"The Nips were so confident that they practically came alongside and poured broadside after broadside into us.  The first salvo set our stern afire and we had some casualties.  Our guns answered, and while I'm sure we registered a few hits there was no way of telling what the damage was."


            "The next salvo caught the bridge and seconds later our engine room was hit.  The order came to abandon ship, since she was now blazing from stem to stern.  It was impossible to lower any boats, so we just dove overside, every man for himself."


            "The poor old LITTLE presented a nightmarish picture.  She was shooting flames like a comet and though everybody had left her was still underway and making top speed.  Apparently her throttle had jammed when the engine-room was hit.


            "She'd head one way and then come about and head off in another direction.  She was like some tortured animal trying to end it's misery.  At one point she passed within two-hundred yards of me.  It was then that her forward magazine let go.  The whole bow seemed to disappear.  The force of the explosion hit us in the water like a kick in the stomach.  When we last saw her she was a ball of fire on the horizon.


            "One Jap cruiser apparently wasn't satisfied with just sinking our ship, it came back for us, probing the night with it's searchlights.  When it found a group of our shipmates we could hear it's machine guns rattle.  There were a few muffled screams, then silence.


            "It was soon to be our turn.  The searchlights picked up the group I was in.  There were seven of us, including two naval officers, a lieutenant and an ensign.  When the light hit us I FEIGNED DEATH, LYING STILL in the glare and trailing my arms in the water.  The trick worked and the gunner traversed his gun on the others.  There was the sound similar to that of "frying fat" as the bullets slashed the water around [sic.] us.  There were some gasps and four men in my group disappeared.  The lieutenant and the ensign and I were the only ones not hit."


            "Apparently satisfied that they had mopped up all the "LITTLE'S survivors the cruiser left.  After that I never once doubted that I would be saved.  Maybe it was because I was in my own element now--the water.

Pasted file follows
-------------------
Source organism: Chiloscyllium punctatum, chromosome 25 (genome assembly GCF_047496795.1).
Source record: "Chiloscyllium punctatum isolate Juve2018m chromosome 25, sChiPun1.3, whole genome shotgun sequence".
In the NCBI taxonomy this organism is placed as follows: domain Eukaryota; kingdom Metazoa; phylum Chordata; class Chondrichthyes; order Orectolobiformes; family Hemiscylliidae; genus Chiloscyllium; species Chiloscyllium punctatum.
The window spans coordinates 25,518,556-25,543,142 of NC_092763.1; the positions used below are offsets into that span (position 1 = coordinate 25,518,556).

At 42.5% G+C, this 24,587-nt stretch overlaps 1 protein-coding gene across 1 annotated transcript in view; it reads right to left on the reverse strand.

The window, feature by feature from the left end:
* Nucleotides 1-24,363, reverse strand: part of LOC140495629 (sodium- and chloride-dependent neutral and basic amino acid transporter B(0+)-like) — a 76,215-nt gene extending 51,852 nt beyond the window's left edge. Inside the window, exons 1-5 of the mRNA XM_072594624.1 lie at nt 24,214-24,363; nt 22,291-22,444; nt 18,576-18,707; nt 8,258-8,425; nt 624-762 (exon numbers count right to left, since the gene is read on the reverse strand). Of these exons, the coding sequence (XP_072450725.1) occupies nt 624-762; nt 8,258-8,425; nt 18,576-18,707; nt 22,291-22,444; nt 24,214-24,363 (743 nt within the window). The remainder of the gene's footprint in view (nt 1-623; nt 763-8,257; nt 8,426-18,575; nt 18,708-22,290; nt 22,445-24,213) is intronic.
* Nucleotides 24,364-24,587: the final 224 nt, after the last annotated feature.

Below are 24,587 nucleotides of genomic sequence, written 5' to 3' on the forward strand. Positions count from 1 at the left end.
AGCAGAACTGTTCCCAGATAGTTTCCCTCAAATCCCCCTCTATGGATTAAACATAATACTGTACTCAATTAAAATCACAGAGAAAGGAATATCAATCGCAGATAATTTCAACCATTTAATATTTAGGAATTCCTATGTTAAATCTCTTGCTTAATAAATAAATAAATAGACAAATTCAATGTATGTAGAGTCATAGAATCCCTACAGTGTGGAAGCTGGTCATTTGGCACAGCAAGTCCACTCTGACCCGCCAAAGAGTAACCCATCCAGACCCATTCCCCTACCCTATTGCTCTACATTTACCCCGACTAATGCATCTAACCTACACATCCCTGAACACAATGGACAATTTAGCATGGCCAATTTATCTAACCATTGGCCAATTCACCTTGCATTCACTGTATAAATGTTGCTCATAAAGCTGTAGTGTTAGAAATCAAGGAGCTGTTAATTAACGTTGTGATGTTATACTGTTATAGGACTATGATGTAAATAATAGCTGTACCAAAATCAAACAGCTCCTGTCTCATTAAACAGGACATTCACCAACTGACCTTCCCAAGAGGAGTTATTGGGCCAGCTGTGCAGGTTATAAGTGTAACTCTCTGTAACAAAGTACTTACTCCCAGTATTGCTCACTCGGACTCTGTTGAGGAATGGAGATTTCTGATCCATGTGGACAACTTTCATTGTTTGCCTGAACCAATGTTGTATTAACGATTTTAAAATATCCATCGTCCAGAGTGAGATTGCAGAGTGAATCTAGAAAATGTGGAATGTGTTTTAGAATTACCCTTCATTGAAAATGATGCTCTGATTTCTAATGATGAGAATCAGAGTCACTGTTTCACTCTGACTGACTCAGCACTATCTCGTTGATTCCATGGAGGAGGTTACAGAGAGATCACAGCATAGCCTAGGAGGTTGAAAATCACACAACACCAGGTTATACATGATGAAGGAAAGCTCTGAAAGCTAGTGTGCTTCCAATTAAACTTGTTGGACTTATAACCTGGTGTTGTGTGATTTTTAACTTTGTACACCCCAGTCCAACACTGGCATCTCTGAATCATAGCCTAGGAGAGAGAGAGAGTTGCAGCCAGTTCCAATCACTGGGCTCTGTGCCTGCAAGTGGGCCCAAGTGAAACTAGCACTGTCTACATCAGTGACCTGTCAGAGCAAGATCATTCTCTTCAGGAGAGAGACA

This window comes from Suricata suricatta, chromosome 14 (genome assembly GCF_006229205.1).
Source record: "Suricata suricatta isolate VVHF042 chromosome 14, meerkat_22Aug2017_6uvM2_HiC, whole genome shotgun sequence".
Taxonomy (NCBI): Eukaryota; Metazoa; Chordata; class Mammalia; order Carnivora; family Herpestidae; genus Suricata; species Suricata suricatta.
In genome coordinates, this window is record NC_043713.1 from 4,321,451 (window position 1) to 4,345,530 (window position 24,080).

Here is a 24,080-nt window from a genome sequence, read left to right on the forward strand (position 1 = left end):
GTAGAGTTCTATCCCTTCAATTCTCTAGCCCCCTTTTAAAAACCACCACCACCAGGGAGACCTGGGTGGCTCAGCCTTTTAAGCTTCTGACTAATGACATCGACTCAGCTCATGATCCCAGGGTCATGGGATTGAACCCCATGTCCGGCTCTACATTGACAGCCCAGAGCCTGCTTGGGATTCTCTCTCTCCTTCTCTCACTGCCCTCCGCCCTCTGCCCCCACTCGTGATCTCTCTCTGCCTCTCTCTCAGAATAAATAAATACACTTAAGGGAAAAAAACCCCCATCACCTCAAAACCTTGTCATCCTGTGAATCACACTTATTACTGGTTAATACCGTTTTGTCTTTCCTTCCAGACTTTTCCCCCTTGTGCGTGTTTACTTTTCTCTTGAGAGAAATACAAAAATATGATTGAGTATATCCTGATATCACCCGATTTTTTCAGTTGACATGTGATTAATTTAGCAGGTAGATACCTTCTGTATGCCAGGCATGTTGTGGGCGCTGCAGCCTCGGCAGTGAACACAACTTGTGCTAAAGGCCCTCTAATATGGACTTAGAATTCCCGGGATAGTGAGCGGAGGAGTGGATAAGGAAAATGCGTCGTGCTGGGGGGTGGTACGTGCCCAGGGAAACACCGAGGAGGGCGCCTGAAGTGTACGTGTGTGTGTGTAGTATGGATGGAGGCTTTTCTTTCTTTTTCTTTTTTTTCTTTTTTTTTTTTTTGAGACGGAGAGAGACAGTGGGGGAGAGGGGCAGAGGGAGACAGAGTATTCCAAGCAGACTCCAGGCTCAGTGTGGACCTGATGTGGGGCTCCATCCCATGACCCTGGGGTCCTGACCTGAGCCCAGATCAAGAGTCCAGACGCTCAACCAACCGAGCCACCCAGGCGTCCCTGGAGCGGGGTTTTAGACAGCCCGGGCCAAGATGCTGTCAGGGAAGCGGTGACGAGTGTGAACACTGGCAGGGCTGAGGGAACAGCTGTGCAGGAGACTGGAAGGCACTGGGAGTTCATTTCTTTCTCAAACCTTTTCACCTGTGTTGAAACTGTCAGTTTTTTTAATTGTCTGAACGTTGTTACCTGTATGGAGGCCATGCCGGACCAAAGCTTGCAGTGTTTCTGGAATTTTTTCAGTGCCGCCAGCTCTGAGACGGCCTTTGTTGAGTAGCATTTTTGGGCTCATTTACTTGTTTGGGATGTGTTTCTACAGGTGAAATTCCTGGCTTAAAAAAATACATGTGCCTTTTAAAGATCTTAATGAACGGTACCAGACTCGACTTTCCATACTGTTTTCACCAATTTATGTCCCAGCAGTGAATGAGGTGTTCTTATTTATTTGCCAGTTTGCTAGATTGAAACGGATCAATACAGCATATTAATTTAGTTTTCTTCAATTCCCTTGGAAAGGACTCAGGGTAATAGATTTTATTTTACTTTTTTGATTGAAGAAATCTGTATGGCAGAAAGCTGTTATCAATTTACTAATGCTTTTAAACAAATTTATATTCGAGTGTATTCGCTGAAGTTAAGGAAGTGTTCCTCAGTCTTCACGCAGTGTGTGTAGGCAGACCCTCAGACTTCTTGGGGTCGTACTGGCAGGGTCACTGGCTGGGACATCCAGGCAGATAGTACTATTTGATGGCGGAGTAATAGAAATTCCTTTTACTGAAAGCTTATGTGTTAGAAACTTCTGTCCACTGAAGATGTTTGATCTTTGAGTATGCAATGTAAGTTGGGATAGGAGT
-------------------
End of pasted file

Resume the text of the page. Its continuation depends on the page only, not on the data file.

"I had learned quite a bit about fighting the sea in my six years as a Coast Guard surfman.  The one important thing I had learned was to respect the "sea."


            " I took bearings from the stars and figured that I was approximately half way between Guadalcanal and Tulagi.  The lieutenant decided to strike out for the Guadalcanal shore.  He was without a life-jacket but he had been a former swimming instructor and felt that he could make it."  "The idea was that once he reached shore he would have a rescue party come out and get us.  He was never heard from again."


            "After the lieutenant splashed off, I noticed that the ensign seemed to have difficulty in swimming.  I asked him if he had been hit.  He just shook his head."


            "Finally when he began to lag far behind me I swam back and took him in tow.  He had plenty of "guts" that fellow did.  While I swam with him he paddled with his hands and feet and never once did I hear him complain.  After some hours he stopped paddling.  I thought that he was merely tired so I kept on towing him along."


            "While the sky was turning gray with the first streak of dawn I asked him if he felt any better.  There was no answer.  I touched his face.  Despite the warmth of the tropical water it already had the chill-feel of death."


            "I didn't want to abandon his body after swimming with it for several long hours but I decided that if I wanted to save myself I would have to, so with a little shove to his sagging shoulders I bid farewell to one of the bravest officers I have ever known."